girl with puppy

How Dog Food Can Reduce Your Pet’s Carbon Footprint

Animal lovers and pet parents can’t imagine life without their little furry buds. However, even as more families are welcoming pets into their homes, environmentalists are consistently raising concerns about the alarming growth in their pet’s carbon footprint.

Studies indicate the meat ingredients in pet foods alone contribute close to 64 million tons of carbon dioxide into the atmosphere each year. This value is equivalent to the emissions from driving 13.6 million cars. 

Girl with puppy

Americans own close to 163 million dogs and cats, according to statistics gathered in 2018, and these numbers have been on the rise during the COVID-19 pandemic. This statistic is noteworthy because pets consume around 25% to 30% of the 94.3 billion pounds of meat produced in the country, comparable to the meat eaten by 62 million Americans.

Pet owners must take a closer look at the land and water resources needed to produce the food they feed their furry friends. 

So, what can you do to lower your pet’s carbon footprint, but at the same time, ensure they are healthy and happy?

Switch to Green, Sustainable Food

One of the first steps you can take in the right direction is to look at the food options available. While there’s a lot of discussion of human sustainable food, these pet options often go overlooked–yet, they are present. When you go shopping, look for products that have been produced with minimal impact on the environment and the earth’s capability to sustain future generations. Check labels carefully for non-GMO foods made without using chemical pesticides, fungicides, and fertilizers. 

Shopping at local farmers’ markets helps support small businesses reliant on natural methods to grow and process food. Small farms are more likely to use organic, cheaper, and more effective fertilizers like cow manure, limestone, and alfalfa meal that nourish the soil without causing permanent damage. Besides fresh farm produce, you would also want to add free-range poultry to your small friend’s diet. Avoiding beef and lamb will help cut back on the greenhouse gases produced when rearing cows and sheep.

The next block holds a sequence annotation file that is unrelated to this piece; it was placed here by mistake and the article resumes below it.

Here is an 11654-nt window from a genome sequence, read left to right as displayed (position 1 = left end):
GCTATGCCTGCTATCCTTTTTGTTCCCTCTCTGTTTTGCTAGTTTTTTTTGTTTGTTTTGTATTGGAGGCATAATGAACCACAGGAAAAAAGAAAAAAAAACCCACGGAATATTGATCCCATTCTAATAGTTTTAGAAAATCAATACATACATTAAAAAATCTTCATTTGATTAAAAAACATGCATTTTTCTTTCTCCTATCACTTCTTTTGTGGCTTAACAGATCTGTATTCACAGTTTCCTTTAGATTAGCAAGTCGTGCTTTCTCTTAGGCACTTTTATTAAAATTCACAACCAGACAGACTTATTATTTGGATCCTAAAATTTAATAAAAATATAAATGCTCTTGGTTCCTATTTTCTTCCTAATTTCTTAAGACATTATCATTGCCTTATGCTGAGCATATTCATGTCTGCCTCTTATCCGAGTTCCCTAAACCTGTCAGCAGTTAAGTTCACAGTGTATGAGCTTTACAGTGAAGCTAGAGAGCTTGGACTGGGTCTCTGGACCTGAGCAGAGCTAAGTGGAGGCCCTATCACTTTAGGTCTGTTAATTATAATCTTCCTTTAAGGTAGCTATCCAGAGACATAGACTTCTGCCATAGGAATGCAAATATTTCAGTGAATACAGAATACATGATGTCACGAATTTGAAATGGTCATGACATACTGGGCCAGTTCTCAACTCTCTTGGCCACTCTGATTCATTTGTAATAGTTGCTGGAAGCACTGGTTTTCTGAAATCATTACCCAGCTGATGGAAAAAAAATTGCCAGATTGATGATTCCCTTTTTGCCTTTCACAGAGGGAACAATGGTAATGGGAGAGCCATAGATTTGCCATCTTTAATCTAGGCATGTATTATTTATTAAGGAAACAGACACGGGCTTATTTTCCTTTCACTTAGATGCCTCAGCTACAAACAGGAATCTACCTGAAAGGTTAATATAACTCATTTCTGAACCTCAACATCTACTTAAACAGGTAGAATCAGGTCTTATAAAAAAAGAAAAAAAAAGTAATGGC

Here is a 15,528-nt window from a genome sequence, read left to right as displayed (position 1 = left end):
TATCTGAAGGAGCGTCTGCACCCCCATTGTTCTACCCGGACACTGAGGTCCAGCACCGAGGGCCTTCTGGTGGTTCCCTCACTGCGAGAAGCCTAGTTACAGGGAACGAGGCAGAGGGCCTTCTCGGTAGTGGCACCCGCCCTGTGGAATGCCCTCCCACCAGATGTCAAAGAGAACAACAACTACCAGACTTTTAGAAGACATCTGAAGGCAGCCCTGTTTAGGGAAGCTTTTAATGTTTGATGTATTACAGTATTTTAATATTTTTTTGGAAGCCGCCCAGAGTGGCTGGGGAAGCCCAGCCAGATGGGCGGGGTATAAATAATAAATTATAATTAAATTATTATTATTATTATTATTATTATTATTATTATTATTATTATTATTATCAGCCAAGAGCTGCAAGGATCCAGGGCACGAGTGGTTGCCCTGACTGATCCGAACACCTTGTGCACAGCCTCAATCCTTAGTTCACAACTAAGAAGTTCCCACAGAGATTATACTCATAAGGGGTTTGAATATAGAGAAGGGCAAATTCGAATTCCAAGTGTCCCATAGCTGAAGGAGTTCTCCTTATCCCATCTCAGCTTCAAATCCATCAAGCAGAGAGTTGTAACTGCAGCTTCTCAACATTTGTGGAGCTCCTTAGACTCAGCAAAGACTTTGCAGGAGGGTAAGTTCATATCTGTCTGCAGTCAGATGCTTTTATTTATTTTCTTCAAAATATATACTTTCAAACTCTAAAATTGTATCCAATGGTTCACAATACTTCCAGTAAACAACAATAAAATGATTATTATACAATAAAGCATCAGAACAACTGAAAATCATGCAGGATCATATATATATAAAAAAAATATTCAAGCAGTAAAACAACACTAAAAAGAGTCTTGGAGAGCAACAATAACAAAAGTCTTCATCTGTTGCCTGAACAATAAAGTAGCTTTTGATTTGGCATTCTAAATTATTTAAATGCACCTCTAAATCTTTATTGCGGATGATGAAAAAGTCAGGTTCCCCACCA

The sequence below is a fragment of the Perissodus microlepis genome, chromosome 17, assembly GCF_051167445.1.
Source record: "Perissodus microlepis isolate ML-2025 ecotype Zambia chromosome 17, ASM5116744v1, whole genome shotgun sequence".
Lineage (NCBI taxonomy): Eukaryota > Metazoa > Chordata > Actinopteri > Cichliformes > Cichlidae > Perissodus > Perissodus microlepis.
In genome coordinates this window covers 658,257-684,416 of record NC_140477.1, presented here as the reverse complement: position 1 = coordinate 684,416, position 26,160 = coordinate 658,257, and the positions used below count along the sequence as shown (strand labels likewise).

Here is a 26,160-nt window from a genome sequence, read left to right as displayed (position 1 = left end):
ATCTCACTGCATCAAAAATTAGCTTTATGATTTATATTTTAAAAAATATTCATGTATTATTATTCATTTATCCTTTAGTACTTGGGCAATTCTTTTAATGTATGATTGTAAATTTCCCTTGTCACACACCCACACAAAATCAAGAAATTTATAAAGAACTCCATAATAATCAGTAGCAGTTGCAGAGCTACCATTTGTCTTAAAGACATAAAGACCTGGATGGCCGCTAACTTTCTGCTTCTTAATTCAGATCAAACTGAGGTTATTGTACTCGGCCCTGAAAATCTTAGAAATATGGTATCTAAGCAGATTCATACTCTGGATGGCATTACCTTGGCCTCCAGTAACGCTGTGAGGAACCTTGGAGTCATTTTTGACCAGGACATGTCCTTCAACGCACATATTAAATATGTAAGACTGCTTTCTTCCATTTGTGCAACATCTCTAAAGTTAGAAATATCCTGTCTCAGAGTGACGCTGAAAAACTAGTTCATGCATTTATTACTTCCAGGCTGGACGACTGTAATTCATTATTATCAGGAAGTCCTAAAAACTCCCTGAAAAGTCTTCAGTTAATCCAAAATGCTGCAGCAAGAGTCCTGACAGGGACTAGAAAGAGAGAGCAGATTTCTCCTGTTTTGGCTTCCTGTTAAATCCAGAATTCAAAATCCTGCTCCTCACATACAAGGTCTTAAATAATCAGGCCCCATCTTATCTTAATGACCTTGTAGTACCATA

Consider Adopting a Vegan Diet to Lower Your Pet’s Carbon Footprint

Gradually phase out meat-based brands and focus on vegan dog food unlikely to contain feed-based ingredients. Meat- or feed-based animal products are typically low quality as compared to human-grade food. Should you read conventional pet food labels, you’ll come across terms like “meat and bone meal,” “meal,” and “animal byproducts”. These are essential ingredients taken at the expense of livestock. 

Consuming such foods from sources of dubious quality could have adverse effects on your little friend’s health. Instead, go for yeast and fungi-based foods rich in essential amino acids that help in tissue building. These vegan foods also help regulate hormones and build more robust immunity. Most importantly, you’ll lower reliance on farmed livestock, which we all know has a severe impact on the environment. 

The Impact of Meat Production on the Environment is Staggering

Research published by National Geographic has some interesting information. As compared to producing beans, beef consumes 20 times more land resources and has 20 times more emissions per gram of protein. And that’s not all; beef, lambs, and goats release copious amounts of methane gas which has far more damaging effects than carbon on the atmosphere. 

It may interest you to know, aside from land use and fertilizer, beef production also raises carbon dioxide levels during meat processing, packaging for consumption, and transporting to retail outlets. Simply by switching to greener products, you could help lower global temperatures by 1.5C degrees. 

What Else Can You Do to Lower Carbon Emissions?

That’s often the question pet parents have. Most importantly, never overfeed your buddy. Dogs can melt your heart when they beg for food, treats, and tidbits from your table. But keep in mind obesity is one of the leading pet problems vets warn against. Restrict portion sizes and measure out dog food carefully according to your vet’s instructions. 

You would also want to lower waste as much as possible. Americans are known to waste around 40% of the food they buy. Try not to add to this statistic. Talk to your friends and family to raise awareness about their carbon footprint and lowering emissions. And, when you see someone sporting an amber yellow climate change bracelet, let them know you share their commitment to the planet. 

Reversing the effects of human activities on the environment is a long road, but today is an excellent time for you and your pet to take the first steps to lower your pet’s carbon footprint.

Author bio: Ryan Bethencourt is the CEO of Wild Earth. Through his work, he aims to positively impact the lives of billions of people, animals and our planet, through applied biotechnology.

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